From budgets to rezones: Recent happenings at SJ City Council
Jul 06, 2017 02:40PM
By Travis Barton
The South Jordan City Council unanimously approved the adoption of the city’s annual budget. (Travis Barton/City Journals)
Here’s a quick summary of some recent action occurring during South Jordan City Council meetings:
Annual budget adopted
The South Jordan City Council unanimously voted to adopt an annual budget for the city starting July 1 to June 30, 2018.
The tentative budget was passed in April with final adoption occurring on June 6. No residents spoke during the public comment section regarding the budget.
The $80 million budget includes the construction of a new public safety building and the addition of 14 new employees, including five police officers.
Councilman Patrick Harris said he wished they could have added more officers.
“We should’ve fulfilled the full request from our police chief and gone all the way up to seven (police officers),” he said during the May 16 city council meeting.
Property taxes were not raised in the budget. During the April 4 city council meeting, Finance Director Sunil Naidu said the property tax rate had decreased 7 percent over the last three years. It was then that elected officials authorized a 2 percent property tax reduction.
Naidu said that lowered the base amount and has had a continuing effect on the tax rate.
South Towne Center rezone
The council also unanimously approved a rezone of the South Jordan Towne Center from mixed-use community center to mixed-use town center.
City Planner Greg Schindler said during city council meeting the rezone is to accommodate the incoming public safety building for courts—for fire and police administration—being built by the city.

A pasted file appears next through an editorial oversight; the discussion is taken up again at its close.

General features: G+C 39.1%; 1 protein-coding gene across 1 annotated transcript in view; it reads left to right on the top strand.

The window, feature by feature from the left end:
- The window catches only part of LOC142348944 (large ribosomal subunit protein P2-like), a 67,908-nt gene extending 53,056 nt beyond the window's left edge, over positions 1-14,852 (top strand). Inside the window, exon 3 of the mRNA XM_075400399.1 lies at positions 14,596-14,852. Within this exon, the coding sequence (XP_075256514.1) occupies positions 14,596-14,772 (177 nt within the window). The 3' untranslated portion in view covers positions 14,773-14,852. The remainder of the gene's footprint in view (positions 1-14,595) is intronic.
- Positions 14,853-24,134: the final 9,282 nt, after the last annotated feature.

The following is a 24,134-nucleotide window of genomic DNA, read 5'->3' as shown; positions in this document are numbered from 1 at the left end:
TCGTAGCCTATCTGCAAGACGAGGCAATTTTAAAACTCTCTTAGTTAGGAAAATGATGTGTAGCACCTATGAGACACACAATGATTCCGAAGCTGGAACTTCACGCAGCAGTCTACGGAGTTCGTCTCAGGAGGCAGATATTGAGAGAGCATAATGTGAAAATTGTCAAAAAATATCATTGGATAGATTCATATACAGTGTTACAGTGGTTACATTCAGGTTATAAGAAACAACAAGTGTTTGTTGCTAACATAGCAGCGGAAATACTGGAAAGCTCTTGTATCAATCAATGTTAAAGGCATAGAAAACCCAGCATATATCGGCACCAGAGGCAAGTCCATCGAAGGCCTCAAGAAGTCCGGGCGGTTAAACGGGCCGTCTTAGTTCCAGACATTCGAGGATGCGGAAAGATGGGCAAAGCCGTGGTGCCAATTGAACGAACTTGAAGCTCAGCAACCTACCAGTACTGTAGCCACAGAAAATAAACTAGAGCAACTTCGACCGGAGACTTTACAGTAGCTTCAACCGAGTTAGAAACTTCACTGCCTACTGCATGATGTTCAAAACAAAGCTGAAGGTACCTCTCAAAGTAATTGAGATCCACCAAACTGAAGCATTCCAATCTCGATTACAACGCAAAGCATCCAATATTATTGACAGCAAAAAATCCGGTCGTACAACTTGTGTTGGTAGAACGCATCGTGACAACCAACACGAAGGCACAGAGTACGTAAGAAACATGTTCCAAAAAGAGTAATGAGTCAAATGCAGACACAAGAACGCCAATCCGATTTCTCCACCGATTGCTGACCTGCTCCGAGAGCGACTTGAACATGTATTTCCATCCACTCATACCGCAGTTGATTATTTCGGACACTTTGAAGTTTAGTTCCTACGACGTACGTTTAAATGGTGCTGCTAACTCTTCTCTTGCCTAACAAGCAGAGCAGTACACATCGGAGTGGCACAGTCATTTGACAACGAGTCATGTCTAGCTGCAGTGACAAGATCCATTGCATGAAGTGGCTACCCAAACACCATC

The rezone will allow buildings to reach 5 stories. The building being proposed is 42 feet.
Councilwoman Tamara Zander expressed concern that by making this zone change, it might allow buildings in the area to raze the property and construct up to 5 stories.
City staff indicated the parking in the area would be too restrictive to allow taller buildings. Staff also said the zoning can be amended to limit buildings to 4 stories.
Asphalt overlay agreement with Herriman City
City council approved a resolution that sees an agreement made with Herriman City for asphalt overlay construction along 11800 South. The project will run from approximately 4800 West to the Mountain View Corridor. Herriman City also approved the agreement.
Brad Klavano, director of development services, said Herriman is paying 50 percent of the cost at $80,000.
Klavano said a similar agreement and project was done last year with Riverton City at approximately 4000 West to the boundary between the two cities.
Property located at 10913 South 2700 West was approved by city council to be rezoned from rural to low density. A house is planned to be built on the property.
Neighbors spoke during the city council meeting with majority speaking in favor of the change. One neighbor, who lives across the street, said she was “super excited to have a nice home there.”
There was a concern that the irrigation ditch that runs along the south side of the property be left alone.One person spoke against the zone change and addition of a house there worried about the traffic that could increase and the housing value that could decrease.